Cricketers are generally reluctant to talk on subjects other than their sport. But bring up the 26/11 terrorist attack in Mumbai, and the words gush out in a torrent, awash with a gamut of emotions, ranging from fear, anger, hurt and loss.
Exactly one year after the attack, the Mumbai team, currently playing against the Railways in New Delhi, remembers even the smallest details of that ghastly act.
They had returned home from Saurashtra on the same night when terrorists began their dance of death in the city. They were out on the road, on their way home from the airport, when the terrorists had just about fired their first shots.
“We were really sacred and feared for each other’s safety as the boys had left in different taxis to their homes. We feared someone might get caught in the attack somewhere. Thankfully, everyone reached home safe,” said Mumbai coach Pravin Amre.
The team’s doctor, Aijaz Ashai, however, was heading straight into trouble. “I was on my way home when my luggage atop the taxi loosened a bit and we had to stop to set it right. And while we were adjusting it back, I learnt that an explosion took place a few kilometres ahead on the same road. Had we not stopped to adjust the luggage, who knows what might have happened,” said Ashai.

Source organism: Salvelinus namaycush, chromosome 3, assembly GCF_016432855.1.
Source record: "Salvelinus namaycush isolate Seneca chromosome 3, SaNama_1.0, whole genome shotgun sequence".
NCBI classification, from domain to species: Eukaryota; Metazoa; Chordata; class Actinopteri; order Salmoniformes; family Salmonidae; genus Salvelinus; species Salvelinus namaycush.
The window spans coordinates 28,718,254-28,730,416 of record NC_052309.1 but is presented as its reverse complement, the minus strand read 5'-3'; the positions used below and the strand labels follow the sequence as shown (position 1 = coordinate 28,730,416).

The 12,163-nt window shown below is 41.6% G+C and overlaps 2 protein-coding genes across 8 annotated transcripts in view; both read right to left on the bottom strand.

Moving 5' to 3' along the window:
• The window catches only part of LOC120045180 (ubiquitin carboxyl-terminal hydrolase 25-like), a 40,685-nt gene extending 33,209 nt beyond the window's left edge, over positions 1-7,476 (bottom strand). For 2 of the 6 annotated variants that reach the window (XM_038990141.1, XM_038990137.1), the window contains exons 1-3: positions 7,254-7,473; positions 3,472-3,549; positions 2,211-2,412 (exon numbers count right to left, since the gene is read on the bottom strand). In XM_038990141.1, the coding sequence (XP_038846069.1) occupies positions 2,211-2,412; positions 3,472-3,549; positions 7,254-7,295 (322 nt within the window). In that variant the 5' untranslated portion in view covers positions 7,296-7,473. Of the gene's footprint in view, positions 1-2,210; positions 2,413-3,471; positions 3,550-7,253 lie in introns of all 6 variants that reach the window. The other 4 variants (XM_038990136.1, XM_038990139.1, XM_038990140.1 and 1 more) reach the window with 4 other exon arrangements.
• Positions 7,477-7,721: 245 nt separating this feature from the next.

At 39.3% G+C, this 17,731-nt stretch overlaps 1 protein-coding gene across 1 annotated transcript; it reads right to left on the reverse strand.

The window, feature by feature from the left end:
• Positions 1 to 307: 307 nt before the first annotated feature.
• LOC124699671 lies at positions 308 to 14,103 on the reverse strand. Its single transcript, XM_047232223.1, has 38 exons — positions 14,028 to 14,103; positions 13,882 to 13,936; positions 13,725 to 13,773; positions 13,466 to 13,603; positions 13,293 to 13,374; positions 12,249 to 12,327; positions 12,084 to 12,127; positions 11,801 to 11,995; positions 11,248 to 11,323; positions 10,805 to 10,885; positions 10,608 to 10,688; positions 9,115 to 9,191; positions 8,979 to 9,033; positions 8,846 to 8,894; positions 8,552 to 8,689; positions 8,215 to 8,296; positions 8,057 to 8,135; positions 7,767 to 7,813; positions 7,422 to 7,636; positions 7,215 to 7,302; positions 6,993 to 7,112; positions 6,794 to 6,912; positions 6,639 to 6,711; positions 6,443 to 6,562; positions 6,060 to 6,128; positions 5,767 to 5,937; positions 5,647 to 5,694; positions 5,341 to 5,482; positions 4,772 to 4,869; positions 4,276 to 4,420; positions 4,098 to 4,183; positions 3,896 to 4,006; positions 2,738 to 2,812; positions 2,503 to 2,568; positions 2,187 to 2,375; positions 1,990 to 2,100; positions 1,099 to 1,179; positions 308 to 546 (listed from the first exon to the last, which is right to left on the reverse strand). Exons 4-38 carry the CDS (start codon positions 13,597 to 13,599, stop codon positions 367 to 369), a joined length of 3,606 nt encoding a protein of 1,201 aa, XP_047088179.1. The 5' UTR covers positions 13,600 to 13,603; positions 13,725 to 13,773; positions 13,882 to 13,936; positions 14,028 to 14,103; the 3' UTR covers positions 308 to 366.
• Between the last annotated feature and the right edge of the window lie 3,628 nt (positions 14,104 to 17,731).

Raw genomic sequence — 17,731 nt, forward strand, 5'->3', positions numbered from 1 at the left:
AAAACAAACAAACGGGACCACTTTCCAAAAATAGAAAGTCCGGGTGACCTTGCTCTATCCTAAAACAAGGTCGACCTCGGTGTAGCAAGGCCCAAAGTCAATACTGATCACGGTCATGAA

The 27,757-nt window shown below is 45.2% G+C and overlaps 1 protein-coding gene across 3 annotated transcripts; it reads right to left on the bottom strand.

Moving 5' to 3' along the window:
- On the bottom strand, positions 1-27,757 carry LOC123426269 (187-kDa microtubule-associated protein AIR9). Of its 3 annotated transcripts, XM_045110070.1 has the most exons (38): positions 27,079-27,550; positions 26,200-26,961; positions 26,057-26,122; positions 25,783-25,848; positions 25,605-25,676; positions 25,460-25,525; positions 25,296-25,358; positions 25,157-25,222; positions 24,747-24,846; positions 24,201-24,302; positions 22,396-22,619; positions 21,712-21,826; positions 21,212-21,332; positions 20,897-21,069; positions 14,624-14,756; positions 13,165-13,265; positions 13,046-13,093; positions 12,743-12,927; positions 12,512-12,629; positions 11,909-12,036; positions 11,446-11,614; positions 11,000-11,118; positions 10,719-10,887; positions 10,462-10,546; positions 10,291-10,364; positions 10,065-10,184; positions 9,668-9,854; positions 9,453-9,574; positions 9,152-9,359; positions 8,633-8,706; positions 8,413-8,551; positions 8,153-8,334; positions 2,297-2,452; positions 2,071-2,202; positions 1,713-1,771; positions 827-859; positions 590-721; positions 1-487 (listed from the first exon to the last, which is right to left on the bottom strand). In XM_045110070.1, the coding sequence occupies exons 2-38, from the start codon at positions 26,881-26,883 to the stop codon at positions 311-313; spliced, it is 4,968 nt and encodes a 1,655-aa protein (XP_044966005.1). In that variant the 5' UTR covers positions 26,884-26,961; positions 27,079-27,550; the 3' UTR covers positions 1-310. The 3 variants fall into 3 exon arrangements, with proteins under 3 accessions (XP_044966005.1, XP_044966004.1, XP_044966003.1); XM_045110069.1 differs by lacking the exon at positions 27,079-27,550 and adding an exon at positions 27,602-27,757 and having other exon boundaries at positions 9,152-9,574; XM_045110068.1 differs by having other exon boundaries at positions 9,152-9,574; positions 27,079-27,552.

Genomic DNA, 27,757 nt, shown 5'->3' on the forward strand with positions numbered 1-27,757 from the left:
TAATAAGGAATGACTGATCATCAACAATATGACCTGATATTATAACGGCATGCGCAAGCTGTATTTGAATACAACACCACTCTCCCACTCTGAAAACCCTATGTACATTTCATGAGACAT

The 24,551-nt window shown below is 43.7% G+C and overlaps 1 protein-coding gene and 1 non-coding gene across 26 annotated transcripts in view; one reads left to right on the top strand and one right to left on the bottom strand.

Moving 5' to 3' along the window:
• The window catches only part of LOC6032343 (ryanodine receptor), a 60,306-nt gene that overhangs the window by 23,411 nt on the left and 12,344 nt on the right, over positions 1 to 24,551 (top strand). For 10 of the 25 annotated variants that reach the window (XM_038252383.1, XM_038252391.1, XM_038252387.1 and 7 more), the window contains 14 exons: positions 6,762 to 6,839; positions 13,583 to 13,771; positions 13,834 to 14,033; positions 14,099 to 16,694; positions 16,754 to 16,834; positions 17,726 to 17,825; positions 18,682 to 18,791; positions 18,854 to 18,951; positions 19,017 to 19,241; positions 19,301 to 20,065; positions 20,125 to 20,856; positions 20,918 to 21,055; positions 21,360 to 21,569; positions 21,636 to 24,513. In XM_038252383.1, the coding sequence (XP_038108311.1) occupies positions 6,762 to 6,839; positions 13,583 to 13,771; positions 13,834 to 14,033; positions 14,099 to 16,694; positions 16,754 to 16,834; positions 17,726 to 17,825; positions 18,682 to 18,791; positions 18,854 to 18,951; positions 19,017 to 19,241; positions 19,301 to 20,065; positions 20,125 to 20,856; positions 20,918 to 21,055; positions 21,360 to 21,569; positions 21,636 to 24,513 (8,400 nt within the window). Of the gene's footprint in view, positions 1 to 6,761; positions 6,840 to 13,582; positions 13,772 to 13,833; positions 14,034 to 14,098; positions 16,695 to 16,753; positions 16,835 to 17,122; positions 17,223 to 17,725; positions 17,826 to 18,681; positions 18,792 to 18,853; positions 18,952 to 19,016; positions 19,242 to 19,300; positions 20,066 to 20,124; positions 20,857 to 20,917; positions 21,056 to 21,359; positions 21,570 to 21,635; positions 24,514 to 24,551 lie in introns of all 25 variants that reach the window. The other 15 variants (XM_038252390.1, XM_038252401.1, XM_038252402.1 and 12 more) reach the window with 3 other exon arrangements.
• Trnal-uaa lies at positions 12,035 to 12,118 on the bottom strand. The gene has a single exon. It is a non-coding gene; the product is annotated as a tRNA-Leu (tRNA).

The team spent the following days in dread and daze. “We couldn’t understand what was happening. We first thought it would be controlled soon, but when it went on and on, we were really scared and shocked. We kept talking to each other through the attack and afterwards to share our hurt and anguish,” said Mumbai opener Ajinkya Rahane.
And when it was finally over and everyone got over the shock and fear, the cricketers, like many others, took to streets to show their anger and resilience. “We joined several candlelight marches at the Shivaji Stadium. I even took my four-year old daughter out for the march. It’s was our way of showing our solidarity and resilience,” said Amre. And perhaps in a more concrete show of Mumbai’s famed resilience, the team took the field against Hyderabad a few days later in the postponed Ranji Trophy encounter, and muscled their way to an outright victory within three days. “We wanted to win that game. It was our way of showing that nothing could keep us down,” said Rahane.
Echoing his views, Amre said they wore black armbands in that game, as a mark of tribute to all those who had laid down their lives fighting the terrorists. “It was then that we realised security officials were the real heroes, not the movie or the sports stars,” said Amre.
Exactly a year later, the players feel they, as one ought to, have moved on with life. But deep within, the hurt and anger refuse to subside.